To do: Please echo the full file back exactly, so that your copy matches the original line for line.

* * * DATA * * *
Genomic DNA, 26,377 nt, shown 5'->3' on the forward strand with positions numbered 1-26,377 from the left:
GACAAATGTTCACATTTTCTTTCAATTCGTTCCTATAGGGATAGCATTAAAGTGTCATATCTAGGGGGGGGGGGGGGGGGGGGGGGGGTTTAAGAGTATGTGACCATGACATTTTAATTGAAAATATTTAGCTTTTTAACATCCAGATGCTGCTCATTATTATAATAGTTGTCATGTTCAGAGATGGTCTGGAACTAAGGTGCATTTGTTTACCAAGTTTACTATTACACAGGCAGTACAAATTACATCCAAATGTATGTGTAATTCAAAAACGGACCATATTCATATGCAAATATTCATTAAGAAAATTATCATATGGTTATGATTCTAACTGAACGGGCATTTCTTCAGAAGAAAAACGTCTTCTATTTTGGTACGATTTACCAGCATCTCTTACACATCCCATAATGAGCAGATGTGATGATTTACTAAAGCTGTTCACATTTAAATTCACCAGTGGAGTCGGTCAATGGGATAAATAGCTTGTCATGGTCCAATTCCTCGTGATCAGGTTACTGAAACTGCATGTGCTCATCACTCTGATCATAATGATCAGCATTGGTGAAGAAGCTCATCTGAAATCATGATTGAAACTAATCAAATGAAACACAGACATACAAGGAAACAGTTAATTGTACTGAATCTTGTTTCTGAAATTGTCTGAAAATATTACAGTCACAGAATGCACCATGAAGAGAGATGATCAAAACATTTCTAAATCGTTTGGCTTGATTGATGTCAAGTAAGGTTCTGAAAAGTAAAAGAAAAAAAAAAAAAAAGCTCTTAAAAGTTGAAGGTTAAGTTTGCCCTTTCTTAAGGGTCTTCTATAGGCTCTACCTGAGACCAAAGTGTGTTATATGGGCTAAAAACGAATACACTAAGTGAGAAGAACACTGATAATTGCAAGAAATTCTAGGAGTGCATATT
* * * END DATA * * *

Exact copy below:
Genomic DNA, 26,377 nt, shown 5'->3' on the forward strand with positions numbered 1-26,377 from the left:
GACAAATGTTCACATTTTCTTTCAATTCGTTCCTATAGGGATAGCATTAAAGTGTCATATCTAGGGGGGGGGGGGGGGGGGGGGGGGGTTTAAGAGTATGTGACCATGACATTTTAATTGAAAATATTTAGCTTTTTAACATCCAGATGCTGCTCATTATTATAATAGTTGTCATGTTCAGAGATGGTCTGGAACTAAGGTGCATTTGTTTACCAAGTTTACTATTACACAGGCAGTACAAATTACATCCAAATGTATGTGTAATTCAAAAACGGACCATATTCATATGCAAATATTCATTAAGAAAATTATCATATGGTTATGATTCTAACTGAACGGGCATTTCTTCAGAAGAAAAACGTCTTCTATTTTGGTACGATTTACCAGCATCTCTTACACATCCCATAATGAGCAGATGTGATGATTTACTAAAGCTGTTCACATTTAAATTCACCAGTGGAGTCGGTCAATGGGATAAATAGCTTGTCATGGTCCAATTCCTCGTGATCAGGTTACTGAAACTGCATGTGCTCATCACTCTGATCATAATGATCAGCATTGGTGAAGAAGCTCATCTGAAATCATGATTGAAACTAATCAAATGAAACACAGACATACAAGGAAACAGTTAATTGTACTGAATCTTGTTTCTGAAATTGTCTGAAAATATTACAGTCACAGAATGCACCATGAAGAGAGATGATCAAAACATTTCTAAATCGTTTGGCTTGATTGATGTCAAGTAAGGTTCTGAAAAGTAAAAGAAAAAAAAAAAAAAAGCTCTTAAAAGTTGAAGGTTAAGTTTGCCCTTTCTTAAGGGTCTTCTATAGGCTCTACCTGAGACCAAAGTGTGTTATATGGGCTAAAAACGAATACACTAAGTGAGAAGAACACTGATAATTGCAAGAAATTCTAGGAGTGCATATT